The CSS Level 1 W3C Recommendation was made in December 1996. The release of CSS 1 supported: font properties, text attributes, alignment of text, tables, images and more, colors of text and backgrounds, spacing of words, letters and lines, margins, borders, padding and positioning, and unique identification and classification of groups of attributes. It was after this release that the Cascading Style Sheets and Formatting Properties Working Group was formed by the W3C to focus solely on CSS.
In May of 1998, the W3C released CSS 2 which added new capabilities including z-index, media types, bidirectional text, absolute, relative and fixed positioning, and support for aural style sheets. Not long after the release of CSS 2, a new browser, Opera was released which also supported CSS. It wasn’t until June 2011 that W3C released CSS 2.1, which fixed errors and aligned the capabilities better with browser functions.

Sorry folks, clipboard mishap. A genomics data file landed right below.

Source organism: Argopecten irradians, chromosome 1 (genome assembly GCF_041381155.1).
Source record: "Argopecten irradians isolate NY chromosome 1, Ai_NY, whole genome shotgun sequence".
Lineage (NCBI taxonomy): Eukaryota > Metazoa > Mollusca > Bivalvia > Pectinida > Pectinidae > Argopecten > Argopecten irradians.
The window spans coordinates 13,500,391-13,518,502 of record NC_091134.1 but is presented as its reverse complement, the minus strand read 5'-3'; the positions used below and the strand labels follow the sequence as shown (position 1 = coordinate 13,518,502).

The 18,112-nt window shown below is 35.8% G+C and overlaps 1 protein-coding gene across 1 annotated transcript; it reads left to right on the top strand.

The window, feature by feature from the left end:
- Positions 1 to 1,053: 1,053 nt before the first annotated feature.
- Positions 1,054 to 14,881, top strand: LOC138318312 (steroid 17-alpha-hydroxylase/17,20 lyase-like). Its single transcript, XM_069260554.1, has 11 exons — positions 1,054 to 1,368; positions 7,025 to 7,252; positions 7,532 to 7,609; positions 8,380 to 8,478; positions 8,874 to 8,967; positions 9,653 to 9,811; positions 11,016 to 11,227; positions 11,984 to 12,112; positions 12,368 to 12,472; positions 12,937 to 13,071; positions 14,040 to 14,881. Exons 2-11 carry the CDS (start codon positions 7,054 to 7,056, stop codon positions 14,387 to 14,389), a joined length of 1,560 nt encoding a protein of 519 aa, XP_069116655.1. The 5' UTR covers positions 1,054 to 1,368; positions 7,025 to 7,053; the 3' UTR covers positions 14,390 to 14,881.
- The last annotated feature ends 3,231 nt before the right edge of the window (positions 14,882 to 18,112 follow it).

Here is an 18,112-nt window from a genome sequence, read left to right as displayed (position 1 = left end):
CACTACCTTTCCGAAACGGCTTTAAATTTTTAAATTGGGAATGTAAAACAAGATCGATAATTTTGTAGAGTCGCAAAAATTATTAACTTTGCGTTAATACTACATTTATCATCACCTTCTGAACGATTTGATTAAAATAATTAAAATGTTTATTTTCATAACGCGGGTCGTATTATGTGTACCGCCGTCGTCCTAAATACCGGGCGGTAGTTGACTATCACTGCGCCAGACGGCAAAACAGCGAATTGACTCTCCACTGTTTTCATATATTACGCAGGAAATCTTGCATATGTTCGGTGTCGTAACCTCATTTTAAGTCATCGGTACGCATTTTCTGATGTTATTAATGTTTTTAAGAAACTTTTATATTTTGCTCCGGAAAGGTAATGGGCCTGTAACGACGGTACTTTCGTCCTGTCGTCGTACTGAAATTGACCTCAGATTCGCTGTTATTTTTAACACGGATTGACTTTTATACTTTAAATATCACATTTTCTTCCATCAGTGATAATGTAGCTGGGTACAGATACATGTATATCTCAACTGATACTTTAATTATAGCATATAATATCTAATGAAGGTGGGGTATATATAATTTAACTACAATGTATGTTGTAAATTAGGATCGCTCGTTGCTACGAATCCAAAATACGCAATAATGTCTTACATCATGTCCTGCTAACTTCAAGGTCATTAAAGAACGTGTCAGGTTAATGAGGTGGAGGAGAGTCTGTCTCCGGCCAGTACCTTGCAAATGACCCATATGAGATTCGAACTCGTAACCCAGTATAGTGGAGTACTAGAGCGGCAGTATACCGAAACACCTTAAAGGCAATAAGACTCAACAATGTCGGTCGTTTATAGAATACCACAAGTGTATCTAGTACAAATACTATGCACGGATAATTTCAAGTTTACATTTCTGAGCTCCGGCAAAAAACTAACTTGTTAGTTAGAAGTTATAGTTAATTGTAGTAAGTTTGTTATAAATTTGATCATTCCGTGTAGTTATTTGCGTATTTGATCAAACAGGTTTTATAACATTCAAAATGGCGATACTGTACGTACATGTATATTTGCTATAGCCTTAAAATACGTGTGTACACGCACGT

With the release of CSS 3, capabilities were broken into modules. Between June 2011 and June 2012, the following four modules were released as formal recommendations: color, selectors level 3, namespaces and media queries. More modules are have reached the working draft or candidate recommendation phase of release and are considered stable.
Because level 3 was separated into modules, there will be no single CSS 4 release. Some level 4 modules which build on level 3 functions have released. New functionality has been added in other modules. Modules will continue to be released to continue to add and update features.